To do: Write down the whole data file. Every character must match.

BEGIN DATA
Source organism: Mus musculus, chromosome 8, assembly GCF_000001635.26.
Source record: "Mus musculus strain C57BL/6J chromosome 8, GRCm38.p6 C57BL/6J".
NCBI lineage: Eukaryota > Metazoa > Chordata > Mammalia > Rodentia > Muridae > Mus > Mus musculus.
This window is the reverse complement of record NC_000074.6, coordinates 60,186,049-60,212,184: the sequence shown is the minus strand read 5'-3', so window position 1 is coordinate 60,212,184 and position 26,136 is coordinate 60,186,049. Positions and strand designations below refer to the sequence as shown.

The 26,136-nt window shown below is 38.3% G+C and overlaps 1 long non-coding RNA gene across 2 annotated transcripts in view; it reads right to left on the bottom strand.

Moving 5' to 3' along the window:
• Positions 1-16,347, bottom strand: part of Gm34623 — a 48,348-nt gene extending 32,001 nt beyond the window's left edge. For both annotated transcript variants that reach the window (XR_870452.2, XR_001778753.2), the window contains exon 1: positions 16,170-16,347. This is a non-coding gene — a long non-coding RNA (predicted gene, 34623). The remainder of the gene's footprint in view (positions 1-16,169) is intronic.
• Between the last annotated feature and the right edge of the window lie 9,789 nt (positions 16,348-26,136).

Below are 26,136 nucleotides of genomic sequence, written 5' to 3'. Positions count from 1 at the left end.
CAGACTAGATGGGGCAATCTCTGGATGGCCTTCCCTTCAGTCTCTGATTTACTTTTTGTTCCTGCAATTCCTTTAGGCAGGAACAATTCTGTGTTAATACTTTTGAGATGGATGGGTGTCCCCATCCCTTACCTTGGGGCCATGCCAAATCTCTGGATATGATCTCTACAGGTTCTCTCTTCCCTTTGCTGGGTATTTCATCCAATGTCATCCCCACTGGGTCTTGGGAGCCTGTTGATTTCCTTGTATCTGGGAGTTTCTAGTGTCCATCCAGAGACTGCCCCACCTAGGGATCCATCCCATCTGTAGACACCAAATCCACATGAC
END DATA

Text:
Source organism: Mus musculus, chromosome 8, assembly GCF_000001635.26.
Source record: "Mus musculus strain C57BL/6J chromosome 8, GRCm38.p6 C57BL/6J".
NCBI lineage: Eukaryota > Metazoa > Chordata > Mammalia > Rodentia > Muridae > Mus > Mus musculus.
This window is the reverse complement of record NC_000074.6, coordinates 60,186,049-60,212,184: the sequence shown is the minus strand read 5'-3', so window position 1 is coordinate 60,212,184 and position 26,136 is coordinate 60,186,049. Positions and strand designations below refer to the sequence as shown.

The 26,136-nt window shown below is 38.3% G+C and overlaps 1 long non-coding RNA gene across 2 annotated transcripts in view; it reads right to left on the bottom strand.

Moving 5' to 3' along the window:
• Positions 1-16,347, bottom strand: part of Gm34623 — a 48,348-nt gene extending 32,001 nt beyond the window's left edge. For both annotated transcript variants that reach the window (XR_870452.2, XR_001778753.2), the window contains exon 1: positions 16,170-16,347. This is a non-coding gene — a long non-coding RNA (predicted gene, 34623). The remainder of the gene's footprint in view (positions 1-16,169) is intronic.
• Between the last annotated feature and the right edge of the window lie 9,789 nt (positions 16,348-26,136).

Below are 26,136 nucleotides of genomic sequence, written 5' to 3'. Positions count from 1 at the left end.
CAGACTAGATGGGGCAATCTCTGGATGGCCTTCCCTTCAGTCTCTGATTTACTTTTTGTTCCTGCAATTCCTTTAGGCAGGAACAATTCTGTGTTAATACTTTTGAGATGGATGGGTGTCCCCATCCCTTACCTTGGGGCCATGCCAAATCTCTGGATATGATCTCTACAGGTTCTCTCTTCCCTTTGCTGGGTATTTCATCCAATGTCATCCCCACTGGGTCTTGGGAGCCTGTTGATTTCCTTGTATCTGGGAGTTTCTAGTGTCCATCCAGAGACTGCCCCACCTAGGGATCCATCCCATCTGTAGACACCAAATCCACATGAC